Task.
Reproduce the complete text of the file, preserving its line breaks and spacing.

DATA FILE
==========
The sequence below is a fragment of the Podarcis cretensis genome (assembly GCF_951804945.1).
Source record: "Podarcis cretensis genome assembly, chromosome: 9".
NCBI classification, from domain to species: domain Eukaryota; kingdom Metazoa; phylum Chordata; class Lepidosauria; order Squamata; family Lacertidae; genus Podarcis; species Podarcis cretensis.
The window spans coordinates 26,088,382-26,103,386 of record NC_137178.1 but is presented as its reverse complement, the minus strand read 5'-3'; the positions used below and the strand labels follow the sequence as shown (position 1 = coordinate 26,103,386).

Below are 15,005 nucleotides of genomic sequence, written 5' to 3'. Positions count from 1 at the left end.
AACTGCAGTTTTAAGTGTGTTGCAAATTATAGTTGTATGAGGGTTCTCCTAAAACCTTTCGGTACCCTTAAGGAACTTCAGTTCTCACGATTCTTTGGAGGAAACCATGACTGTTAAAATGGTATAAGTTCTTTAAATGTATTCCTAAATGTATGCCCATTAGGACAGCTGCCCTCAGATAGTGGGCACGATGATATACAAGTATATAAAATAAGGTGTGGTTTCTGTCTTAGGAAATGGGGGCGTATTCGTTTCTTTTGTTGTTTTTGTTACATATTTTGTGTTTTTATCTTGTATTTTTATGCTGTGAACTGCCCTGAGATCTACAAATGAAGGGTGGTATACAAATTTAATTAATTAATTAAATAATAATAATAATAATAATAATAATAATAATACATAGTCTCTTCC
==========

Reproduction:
The sequence below is a fragment of the Podarcis cretensis genome (assembly GCF_951804945.1).
Source record: "Podarcis cretensis genome assembly, chromosome: 9".
NCBI classification, from domain to species: domain Eukaryota; kingdom Metazoa; phylum Chordata; class Lepidosauria; order Squamata; family Lacertidae; genus Podarcis; species Podarcis cretensis.
The window spans coordinates 26,088,382-26,103,386 of record NC_137178.1 but is presented as its reverse complement, the minus strand read 5'-3'; the positions used below and the strand labels follow the sequence as shown (position 1 = coordinate 26,103,386).

Below are 15,005 nucleotides of genomic sequence, written 5' to 3'. Positions count from 1 at the left end.
AACTGCAGTTTTAAGTGTGTTGCAAATTATAGTTGTATGAGGGTTCTCCTAAAACCTTTCGGTACCCTTAAGGAACTTCAGTTCTCACGATTCTTTGGAGGAAACCATGACTGTTAAAATGGTATAAGTTCTTTAAATGTATTCCTAAATGTATGCCCATTAGGACAGCTGCCCTCAGATAGTGGGCACGATGATATACAAGTATATAAAATAAGGTGTGGTTTCTGTCTTAGGAAATGGGGGCGTATTCGTTTCTTTTGTTGTTTTTGTTACATATTTTGTGTTTTTATCTTGTATTTTTATGCTGTGAACTGCCCTGAGATCTACAAATGAAGGGTGGTATACAAATTTAATTAATTAATTAAATAATAATAATAATAATAATAATAATAATAATACATAGTCTCTTCC